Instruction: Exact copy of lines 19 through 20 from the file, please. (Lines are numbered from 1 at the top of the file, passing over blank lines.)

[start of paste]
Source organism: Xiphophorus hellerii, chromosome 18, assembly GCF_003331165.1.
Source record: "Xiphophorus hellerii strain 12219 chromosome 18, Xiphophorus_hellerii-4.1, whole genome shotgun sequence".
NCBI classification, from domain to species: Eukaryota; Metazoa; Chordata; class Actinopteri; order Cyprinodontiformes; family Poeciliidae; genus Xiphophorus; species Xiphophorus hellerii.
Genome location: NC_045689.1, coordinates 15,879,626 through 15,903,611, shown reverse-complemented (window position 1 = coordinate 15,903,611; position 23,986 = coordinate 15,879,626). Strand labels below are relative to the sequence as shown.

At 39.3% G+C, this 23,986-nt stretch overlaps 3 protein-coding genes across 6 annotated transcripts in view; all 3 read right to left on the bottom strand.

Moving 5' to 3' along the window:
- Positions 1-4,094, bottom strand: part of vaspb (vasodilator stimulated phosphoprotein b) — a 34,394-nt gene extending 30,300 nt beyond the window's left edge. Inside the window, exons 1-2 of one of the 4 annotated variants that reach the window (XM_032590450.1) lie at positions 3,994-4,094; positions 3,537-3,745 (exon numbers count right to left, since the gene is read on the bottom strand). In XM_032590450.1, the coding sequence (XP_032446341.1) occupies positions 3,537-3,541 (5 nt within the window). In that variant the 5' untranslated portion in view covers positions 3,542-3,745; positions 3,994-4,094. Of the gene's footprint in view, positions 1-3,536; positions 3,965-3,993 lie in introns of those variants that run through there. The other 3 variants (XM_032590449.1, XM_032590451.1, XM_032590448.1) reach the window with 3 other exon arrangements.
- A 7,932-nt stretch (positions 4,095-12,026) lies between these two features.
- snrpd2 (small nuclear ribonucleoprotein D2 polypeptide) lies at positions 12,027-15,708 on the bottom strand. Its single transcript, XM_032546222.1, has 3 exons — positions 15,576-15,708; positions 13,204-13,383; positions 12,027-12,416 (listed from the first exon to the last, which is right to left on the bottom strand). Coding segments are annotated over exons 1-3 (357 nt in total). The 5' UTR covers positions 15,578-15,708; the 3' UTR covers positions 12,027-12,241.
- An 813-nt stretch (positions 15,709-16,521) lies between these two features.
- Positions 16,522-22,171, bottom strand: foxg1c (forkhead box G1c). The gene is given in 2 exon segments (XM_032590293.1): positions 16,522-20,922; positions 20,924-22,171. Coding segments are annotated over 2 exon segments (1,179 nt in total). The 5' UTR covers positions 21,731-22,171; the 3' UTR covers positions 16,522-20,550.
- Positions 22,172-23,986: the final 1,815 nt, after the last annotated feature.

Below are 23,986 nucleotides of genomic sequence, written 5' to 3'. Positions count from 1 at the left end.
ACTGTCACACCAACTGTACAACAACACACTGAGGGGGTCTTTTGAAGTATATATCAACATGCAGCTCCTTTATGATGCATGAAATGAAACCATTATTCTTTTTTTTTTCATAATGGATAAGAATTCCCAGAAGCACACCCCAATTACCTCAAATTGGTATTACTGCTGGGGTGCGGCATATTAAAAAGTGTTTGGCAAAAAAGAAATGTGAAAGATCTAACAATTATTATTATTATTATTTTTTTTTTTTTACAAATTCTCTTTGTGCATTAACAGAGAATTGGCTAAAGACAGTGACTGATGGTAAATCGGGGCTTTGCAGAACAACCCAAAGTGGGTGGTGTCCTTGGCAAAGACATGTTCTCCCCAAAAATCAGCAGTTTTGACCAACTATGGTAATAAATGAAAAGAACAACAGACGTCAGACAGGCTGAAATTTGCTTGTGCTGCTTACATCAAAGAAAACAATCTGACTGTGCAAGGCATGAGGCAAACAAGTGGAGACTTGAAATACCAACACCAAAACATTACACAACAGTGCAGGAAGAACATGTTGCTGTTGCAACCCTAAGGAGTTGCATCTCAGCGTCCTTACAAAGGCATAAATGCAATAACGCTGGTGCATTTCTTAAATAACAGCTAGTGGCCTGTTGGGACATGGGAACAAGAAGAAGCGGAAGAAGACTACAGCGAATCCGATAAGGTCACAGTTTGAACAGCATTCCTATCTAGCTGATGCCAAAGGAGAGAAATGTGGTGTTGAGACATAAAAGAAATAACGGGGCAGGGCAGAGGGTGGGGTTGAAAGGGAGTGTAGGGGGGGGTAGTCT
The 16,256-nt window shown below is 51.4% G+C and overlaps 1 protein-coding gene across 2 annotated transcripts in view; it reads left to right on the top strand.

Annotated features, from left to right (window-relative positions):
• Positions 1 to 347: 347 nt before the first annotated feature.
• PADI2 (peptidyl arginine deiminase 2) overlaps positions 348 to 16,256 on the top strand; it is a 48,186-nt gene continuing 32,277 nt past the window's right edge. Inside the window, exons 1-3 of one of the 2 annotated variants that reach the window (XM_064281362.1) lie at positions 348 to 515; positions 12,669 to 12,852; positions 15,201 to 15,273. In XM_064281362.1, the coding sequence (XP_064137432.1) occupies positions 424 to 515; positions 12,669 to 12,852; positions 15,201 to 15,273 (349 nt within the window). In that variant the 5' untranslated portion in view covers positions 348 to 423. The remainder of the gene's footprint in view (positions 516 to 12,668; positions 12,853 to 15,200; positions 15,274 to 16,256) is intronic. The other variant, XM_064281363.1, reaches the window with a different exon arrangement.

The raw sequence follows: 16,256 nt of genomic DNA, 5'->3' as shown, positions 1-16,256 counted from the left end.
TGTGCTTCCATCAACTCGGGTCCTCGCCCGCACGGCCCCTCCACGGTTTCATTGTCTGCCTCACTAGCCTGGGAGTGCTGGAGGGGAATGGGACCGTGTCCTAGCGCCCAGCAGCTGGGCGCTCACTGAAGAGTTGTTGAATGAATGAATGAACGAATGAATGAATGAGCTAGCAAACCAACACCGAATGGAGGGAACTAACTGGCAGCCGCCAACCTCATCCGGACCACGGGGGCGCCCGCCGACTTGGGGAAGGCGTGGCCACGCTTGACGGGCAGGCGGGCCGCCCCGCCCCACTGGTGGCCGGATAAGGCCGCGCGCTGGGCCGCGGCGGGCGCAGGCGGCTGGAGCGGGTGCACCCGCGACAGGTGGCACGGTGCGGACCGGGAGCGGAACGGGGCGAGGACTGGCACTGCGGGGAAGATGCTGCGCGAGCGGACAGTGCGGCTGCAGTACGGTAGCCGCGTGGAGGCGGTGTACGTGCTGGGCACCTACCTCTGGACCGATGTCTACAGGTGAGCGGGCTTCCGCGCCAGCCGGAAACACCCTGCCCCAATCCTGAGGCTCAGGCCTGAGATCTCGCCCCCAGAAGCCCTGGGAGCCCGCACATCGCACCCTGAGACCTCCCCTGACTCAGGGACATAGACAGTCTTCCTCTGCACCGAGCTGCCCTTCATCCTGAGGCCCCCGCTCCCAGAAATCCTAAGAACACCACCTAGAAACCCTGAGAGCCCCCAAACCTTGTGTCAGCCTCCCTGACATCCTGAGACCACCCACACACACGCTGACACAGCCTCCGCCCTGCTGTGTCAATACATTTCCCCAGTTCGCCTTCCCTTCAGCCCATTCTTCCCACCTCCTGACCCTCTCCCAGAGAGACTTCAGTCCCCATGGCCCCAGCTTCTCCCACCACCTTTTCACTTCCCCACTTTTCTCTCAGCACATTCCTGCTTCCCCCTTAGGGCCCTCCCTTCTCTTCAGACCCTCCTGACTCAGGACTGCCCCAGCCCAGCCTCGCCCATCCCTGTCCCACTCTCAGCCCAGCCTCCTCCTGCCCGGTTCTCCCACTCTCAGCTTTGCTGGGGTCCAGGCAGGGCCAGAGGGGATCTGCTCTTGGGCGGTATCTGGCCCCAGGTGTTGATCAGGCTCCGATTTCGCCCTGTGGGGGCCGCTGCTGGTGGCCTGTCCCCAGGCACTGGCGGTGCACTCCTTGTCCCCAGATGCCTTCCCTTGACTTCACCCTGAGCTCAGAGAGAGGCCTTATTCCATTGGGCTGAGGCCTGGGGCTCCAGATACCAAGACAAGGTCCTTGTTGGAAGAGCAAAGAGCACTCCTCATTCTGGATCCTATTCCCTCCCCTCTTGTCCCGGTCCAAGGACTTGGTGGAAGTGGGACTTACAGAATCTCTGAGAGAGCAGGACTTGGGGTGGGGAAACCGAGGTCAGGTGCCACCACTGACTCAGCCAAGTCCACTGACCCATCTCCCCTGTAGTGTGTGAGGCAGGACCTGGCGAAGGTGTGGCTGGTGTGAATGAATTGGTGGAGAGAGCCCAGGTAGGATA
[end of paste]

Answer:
The raw sequence follows: 16,256 nt of genomic DNA, 5'->3' as shown, positions 1-16,256 counted from the left end.
TGTGCTTCCATCAACTCGGGTCCTCGCCCGCACGGCCCCTCCACGGTTTCATTGTCTGCCTCACTAGCCTGGGAGTGCTGGAGGGGAATGGGACCGTGTCCTAGCGCCCAGCAGCTGGGCGCTCACTGAAGAGTTGTTGAATGAATGAATGAACGAATGAATGAATGAGCTAGCAAACCAACACCGAATGGAGGGAACTAACTGGCAGCCGCCAACCTCATCCGGACCACGGGGGCGCCCGCCGACTTGGGGAAGGCGTGGCCACGCTTGACGGGCAGGCGGGCCGCCCCGCCCCACTGGTGGCCGGATAAGGCCGCGCGCTGGGCCGCGGCGGGCGCAGGCGGCTGGAGCGGGTGCACCCGCGACAGGTGGCACGGTGCGGACCGGGAGCGGAACGGGGCGAGGACTGGCACTGCGGGGAAGATGCTGCGCGAGCGGACAGTGCGGCTGCAGTACGGTAGCCGCGTGGAGGCGGTGTACGTGCTGGGCACCTACCTCTGGACCGATGTCTACAGGTGAGCGGGCTTCCGCGCCAGCCGGAAACACCCTGCCCCAATCCTGAGGCTCAGGCCTGAGATCTCGCCCCCAGAAGCCCTGGGAGCCCGCACATCGCACCCTGAGACCTCCCCTGACTCAGGGACATAGACAGTCTTCCTCTGCACCGAGCTGCCCTTCATCCTGAGGCCCCCGCTCCCAGAAATCCTAAGAACACCACCTAGAAACCCTGAGAGCCCCCAAACCTTGTGTCAGCCTCCCTGACATCCTGAGACCACCCACACACACGCTGACACAGCCTCCGCCCTGCTGTGTCAATACATTTCCCCAGTTCGCCTTCCCTTCAGCCCATTCTTCCCACCTCCTGACCCTCTCCCAGAGAGACTTCAGTCCCCATGGCCCCAGCTTCTCCCACCACCTTTTCACTTCCCCACTTTTCTCTCAGCACATTCCTGCTTCCCCCTTAGGGCCCTCCCTTCTCTTCAGACCCTCCTGACTCAGGACTGCCCCAGCCCAGCCTCGCCCATCCCTGTCCCACTCTCAGCCCAGCCTCCTCCTGCCCGGTTCTCCCACTCTCAGCTTTGCTGGGGTCCAGGCAGGGCCAGAGGGGATCTGCTCTTGGGCGGTATCTGGCCCCAGGTGTTGATCAGGCTCCGATTTCGCCCTGTGGGGGCCGCTGCTGGTGGCCTGTCCCCAGGCACTGGCGGTGCACTCCTTGTCCCCAGATGCCTTCCCTTGACTTCACCCTGAGCTCAGAGAGAGGCCTTATTCCATTGGGCTGAGGCCTGGGGCTCCAGATACCAAGACAAGGTCCTTGTTGGAAGAGCAAAGAGCACTCCTCATTCTGGATCCTATTCCCTCCCCTCTTGTCCCGGTCCAAGGACTTGGTGGAAGTGGGACTTACAGAATCTCTGAGAGAGCAGGACTTGGGGTGGGGAAACCGAGGTCAGGTGCCACCACTGACTCAGCCAAGTCCACTGACCCATCTCCCCTGTAGTGTGTGAGGCAGGACCTGGCGAAGGTGTGGCTGGTGTGAATGAATTGGTGGAGAGAGCCCAGGTAGGATA